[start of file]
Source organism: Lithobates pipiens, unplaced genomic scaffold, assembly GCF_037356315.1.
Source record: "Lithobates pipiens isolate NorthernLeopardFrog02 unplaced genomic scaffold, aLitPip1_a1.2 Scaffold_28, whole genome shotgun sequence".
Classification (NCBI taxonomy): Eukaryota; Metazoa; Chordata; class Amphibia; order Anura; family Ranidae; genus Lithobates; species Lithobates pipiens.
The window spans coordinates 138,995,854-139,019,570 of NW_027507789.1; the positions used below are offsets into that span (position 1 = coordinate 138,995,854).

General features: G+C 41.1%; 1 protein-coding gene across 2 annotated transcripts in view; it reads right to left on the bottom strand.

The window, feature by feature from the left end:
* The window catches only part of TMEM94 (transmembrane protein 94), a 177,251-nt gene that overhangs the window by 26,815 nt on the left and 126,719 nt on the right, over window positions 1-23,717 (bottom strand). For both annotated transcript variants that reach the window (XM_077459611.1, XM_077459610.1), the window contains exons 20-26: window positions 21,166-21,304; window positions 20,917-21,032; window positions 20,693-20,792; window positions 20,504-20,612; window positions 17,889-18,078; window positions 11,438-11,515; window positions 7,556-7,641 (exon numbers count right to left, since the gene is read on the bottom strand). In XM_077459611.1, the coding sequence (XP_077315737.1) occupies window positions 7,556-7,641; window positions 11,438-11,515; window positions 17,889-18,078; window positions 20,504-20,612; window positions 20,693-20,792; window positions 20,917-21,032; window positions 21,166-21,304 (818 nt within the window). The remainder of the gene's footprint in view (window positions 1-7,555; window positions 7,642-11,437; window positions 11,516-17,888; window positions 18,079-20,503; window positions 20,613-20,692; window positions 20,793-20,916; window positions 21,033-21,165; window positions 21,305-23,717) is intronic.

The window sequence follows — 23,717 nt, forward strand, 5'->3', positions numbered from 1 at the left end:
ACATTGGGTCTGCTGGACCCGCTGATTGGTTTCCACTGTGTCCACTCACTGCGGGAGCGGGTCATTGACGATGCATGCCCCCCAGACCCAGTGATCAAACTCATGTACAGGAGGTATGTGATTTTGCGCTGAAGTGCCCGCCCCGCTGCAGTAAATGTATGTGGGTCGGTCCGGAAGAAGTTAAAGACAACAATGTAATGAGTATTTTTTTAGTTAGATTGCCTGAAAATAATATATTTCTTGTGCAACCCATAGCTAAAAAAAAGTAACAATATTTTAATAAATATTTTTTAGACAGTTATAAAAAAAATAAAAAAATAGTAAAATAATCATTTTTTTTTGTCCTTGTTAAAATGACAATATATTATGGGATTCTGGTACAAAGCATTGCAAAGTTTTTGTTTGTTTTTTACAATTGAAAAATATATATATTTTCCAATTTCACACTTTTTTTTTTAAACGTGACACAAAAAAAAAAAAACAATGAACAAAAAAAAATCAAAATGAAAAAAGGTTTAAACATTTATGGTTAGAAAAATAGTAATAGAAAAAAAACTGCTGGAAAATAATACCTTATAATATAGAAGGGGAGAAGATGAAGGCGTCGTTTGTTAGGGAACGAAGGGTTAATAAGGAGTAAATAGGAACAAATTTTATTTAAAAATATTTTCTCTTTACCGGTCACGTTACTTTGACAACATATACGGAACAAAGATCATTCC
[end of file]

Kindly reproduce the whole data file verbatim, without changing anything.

Source organism: Lithobates pipiens, unplaced genomic scaffold, assembly GCF_037356315.1.
Source record: "Lithobates pipiens isolate NorthernLeopardFrog02 unplaced genomic scaffold, aLitPip1_a1.2 Scaffold_28, whole genome shotgun sequence".
Classification (NCBI taxonomy): Eukaryota; Metazoa; Chordata; class Amphibia; order Anura; family Ranidae; genus Lithobates; species Lithobates pipiens.
The window spans coordinates 138,995,854-139,019,570 of NW_027507789.1; the positions used below are offsets into that span (position 1 = coordinate 138,995,854).

General features: G+C 41.1%; 1 protein-coding gene across 2 annotated transcripts in view; it reads right to left on the bottom strand.

The window, feature by feature from the left end:
* The window catches only part of TMEM94 (transmembrane protein 94), a 177,251-nt gene that overhangs the window by 26,815 nt on the left and 126,719 nt on the right, over window positions 1-23,717 (bottom strand). For both annotated transcript variants that reach the window (XM_077459611.1, XM_077459610.1), the window contains exons 20-26: window positions 21,166-21,304; window positions 20,917-21,032; window positions 20,693-20,792; window positions 20,504-20,612; window positions 17,889-18,078; window positions 11,438-11,515; window positions 7,556-7,641 (exon numbers count right to left, since the gene is read on the bottom strand). In XM_077459611.1, the coding sequence (XP_077315737.1) occupies window positions 7,556-7,641; window positions 11,438-11,515; window positions 17,889-18,078; window positions 20,504-20,612; window positions 20,693-20,792; window positions 20,917-21,032; window positions 21,166-21,304 (818 nt within the window). The remainder of the gene's footprint in view (window positions 1-7,555; window positions 7,642-11,437; window positions 11,516-17,888; window positions 18,079-20,503; window positions 20,613-20,692; window positions 20,793-20,916; window positions 21,033-21,165; window positions 21,305-23,717) is intronic.

The window sequence follows — 23,717 nt, forward strand, 5'->3', positions numbered from 1 at the left end:
ACATTGGGTCTGCTGGACCCGCTGATTGGTTTCCACTGTGTCCACTCACTGCGGGAGCGGGTCATTGACGATGCATGCCCCCCAGACCCAGTGATCAAACTCATGTACAGGAGGTATGTGATTTTGCGCTGAAGTGCCCGCCCCGCTGCAGTAAATGTATGTGGGTCGGTCCGGAAGAAGTTAAAGACAACAATGTAATGAGTATTTTTTTAGTTAGATTGCCTGAAAATAATATATTTCTTGTGCAACCCATAGCTAAAAAAAAGTAACAATATTTTAATAAATATTTTTTAGACAGTTATAAAAAAAATAAAAAAATAGTAAAATAATCATTTTTTTTTGTCCTTGTTAAAATGACAATATATTATGGGATTCTGGTACAAAGCATTGCAAAGTTTTTGTTTGTTTTTTACAATTGAAAAATATATATATTTTCCAATTTCACACTTTTTTTTTTAAACGTGACACAAAAAAAAAAAAACAATGAACAAAAAAAAATCAAAATGAAAAAAGGTTTAAACATTTATGGTTAGAAAAATAGTAATAGAAAAAAAACTGCTGGAAAATAATACCTTATAATATAGAAGGGGAGAAGATGAAGGCGTCGTTTGTTAGGGAACGAAGGGTTAATAAGGAGTAAATAGGAACAAATTTTATTTAAAAATATTTTCTCTTTACCGGTCACGTTACTTTGACAACATATACGGAACAAAGATCATTCC